Some relatives of Sept. 11 victims claim that agents of Saudi Arabia knowingly supported al-Qaida and its leader at the time, Osama bin Laden.
In this June 4, 2008 file photo, Saudi Prince Bandar bin Sultan is seen at his palace in Riyadh, Saudi Arabia. (Photo: AP)
Two members of Saudi Arabia's royal family will have to answer questions about the Sept. 11 attacks in what lawyers for victims call a turning point in a long-running lawsuit, a federal judge ruled.
U.S. Magistrate Judge Sarah Netburn in a written ruling unsealed late Thursday ordered Saudi Arabia to make the royals - and other Saudi witnesses, including current and former government official - available for depositions.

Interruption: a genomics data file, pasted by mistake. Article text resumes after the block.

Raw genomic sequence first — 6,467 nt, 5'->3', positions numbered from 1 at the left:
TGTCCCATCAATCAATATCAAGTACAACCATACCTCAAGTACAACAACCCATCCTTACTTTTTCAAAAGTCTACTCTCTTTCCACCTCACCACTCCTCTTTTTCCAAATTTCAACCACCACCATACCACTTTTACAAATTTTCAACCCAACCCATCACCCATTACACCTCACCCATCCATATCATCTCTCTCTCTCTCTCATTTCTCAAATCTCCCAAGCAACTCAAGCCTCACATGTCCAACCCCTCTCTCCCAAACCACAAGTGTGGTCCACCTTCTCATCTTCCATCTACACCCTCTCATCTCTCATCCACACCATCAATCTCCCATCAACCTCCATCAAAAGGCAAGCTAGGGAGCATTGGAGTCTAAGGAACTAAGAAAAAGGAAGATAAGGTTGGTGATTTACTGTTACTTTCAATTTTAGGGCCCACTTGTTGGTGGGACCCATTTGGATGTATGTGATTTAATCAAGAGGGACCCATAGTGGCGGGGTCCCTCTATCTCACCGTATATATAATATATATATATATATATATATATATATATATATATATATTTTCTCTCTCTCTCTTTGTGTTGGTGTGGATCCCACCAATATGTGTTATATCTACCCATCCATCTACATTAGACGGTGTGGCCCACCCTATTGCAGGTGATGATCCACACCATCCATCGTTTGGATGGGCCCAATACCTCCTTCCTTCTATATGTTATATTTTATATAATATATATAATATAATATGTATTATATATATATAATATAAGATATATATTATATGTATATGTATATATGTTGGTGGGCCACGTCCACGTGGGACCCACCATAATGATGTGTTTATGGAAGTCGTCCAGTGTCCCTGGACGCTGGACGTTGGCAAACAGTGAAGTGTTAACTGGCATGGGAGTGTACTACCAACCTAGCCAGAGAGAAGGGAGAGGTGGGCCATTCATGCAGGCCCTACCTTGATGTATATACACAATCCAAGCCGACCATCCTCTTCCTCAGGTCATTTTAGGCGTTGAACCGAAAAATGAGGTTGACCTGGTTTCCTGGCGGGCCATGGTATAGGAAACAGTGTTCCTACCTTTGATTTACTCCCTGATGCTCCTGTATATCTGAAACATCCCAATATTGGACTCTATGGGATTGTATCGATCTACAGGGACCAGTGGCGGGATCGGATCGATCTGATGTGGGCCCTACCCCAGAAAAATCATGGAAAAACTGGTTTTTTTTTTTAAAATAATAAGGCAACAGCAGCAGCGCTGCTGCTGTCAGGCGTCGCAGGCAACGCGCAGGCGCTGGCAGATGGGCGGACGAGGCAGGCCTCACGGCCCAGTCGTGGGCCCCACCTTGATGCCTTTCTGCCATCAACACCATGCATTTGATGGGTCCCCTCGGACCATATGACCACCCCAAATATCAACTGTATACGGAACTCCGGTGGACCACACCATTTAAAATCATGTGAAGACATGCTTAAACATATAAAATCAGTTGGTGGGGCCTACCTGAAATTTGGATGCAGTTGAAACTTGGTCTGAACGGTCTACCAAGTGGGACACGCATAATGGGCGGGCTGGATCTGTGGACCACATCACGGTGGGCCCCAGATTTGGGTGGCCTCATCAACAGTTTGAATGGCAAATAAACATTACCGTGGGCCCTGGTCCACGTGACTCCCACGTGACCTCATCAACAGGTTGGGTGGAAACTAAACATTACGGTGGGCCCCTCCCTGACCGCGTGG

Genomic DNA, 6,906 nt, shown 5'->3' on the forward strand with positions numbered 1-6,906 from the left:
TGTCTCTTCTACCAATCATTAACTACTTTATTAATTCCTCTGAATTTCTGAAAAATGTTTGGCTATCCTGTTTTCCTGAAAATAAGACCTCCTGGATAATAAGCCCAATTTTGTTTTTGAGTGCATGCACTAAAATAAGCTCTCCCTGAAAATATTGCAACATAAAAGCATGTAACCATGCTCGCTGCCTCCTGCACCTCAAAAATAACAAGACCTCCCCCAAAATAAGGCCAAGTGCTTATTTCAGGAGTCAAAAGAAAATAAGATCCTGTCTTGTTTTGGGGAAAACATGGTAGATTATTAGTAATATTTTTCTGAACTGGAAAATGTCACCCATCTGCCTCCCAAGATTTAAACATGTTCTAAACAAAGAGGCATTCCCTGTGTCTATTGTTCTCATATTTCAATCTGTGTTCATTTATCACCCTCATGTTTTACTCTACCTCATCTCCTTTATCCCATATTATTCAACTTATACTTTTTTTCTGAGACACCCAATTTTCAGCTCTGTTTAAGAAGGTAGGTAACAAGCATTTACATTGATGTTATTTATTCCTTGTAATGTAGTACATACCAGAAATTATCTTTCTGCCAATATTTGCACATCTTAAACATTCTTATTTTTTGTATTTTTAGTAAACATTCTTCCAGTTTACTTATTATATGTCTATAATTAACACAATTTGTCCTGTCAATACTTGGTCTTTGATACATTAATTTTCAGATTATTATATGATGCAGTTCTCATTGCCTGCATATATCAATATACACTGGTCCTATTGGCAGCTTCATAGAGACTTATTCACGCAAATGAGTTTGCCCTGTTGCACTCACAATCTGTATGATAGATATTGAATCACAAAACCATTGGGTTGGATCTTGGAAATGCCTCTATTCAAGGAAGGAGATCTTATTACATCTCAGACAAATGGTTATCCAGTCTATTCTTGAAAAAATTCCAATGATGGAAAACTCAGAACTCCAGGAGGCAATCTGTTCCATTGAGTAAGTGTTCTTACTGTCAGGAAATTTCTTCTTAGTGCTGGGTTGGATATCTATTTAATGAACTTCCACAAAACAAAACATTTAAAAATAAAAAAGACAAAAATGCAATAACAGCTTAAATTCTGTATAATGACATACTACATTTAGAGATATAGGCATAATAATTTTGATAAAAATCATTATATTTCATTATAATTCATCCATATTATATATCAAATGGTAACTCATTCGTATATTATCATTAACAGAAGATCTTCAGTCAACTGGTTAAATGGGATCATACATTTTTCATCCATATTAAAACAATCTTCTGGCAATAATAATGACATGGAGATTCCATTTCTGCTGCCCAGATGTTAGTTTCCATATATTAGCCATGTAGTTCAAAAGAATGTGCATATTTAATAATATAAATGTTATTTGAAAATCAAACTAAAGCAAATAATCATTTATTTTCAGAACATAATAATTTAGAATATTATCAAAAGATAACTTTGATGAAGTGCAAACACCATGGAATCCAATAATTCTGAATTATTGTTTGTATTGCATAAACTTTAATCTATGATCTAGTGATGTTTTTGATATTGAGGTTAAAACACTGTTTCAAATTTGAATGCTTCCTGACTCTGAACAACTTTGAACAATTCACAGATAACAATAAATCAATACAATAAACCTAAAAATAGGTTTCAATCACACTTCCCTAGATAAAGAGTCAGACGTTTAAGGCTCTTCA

It was unclear how and when the witnesses will be deposed, but the decision means "we can start uncovering what they know," plaintiff's attorney Jim Kreindler said Friday.
The members of the royal family include Prince Bandar bin Sultan, who is a former intelligence chief in Saudi Arabia and was the kingdom's U.S. ambassador from 1983 to 2005, court papers said.
Some relatives of Sept. 11 victims claim that agents of Saudi Arabia knowingly supported al-Qaida and its leader at the time, Osama bin Laden, before hijackers crashed planes into New York's World Trade Center, the Pentagon and a Pennsylvania field. The nearly 3,000 deaths were commemorated Friday on the 19th anniversary of the attacks. The families are seeking billions of dollars in damages.
Michael Kellogg, an attorney for Saudi Arabia, declined to comment on Friday.
The Saudi government has long denied involvement in the attacks.
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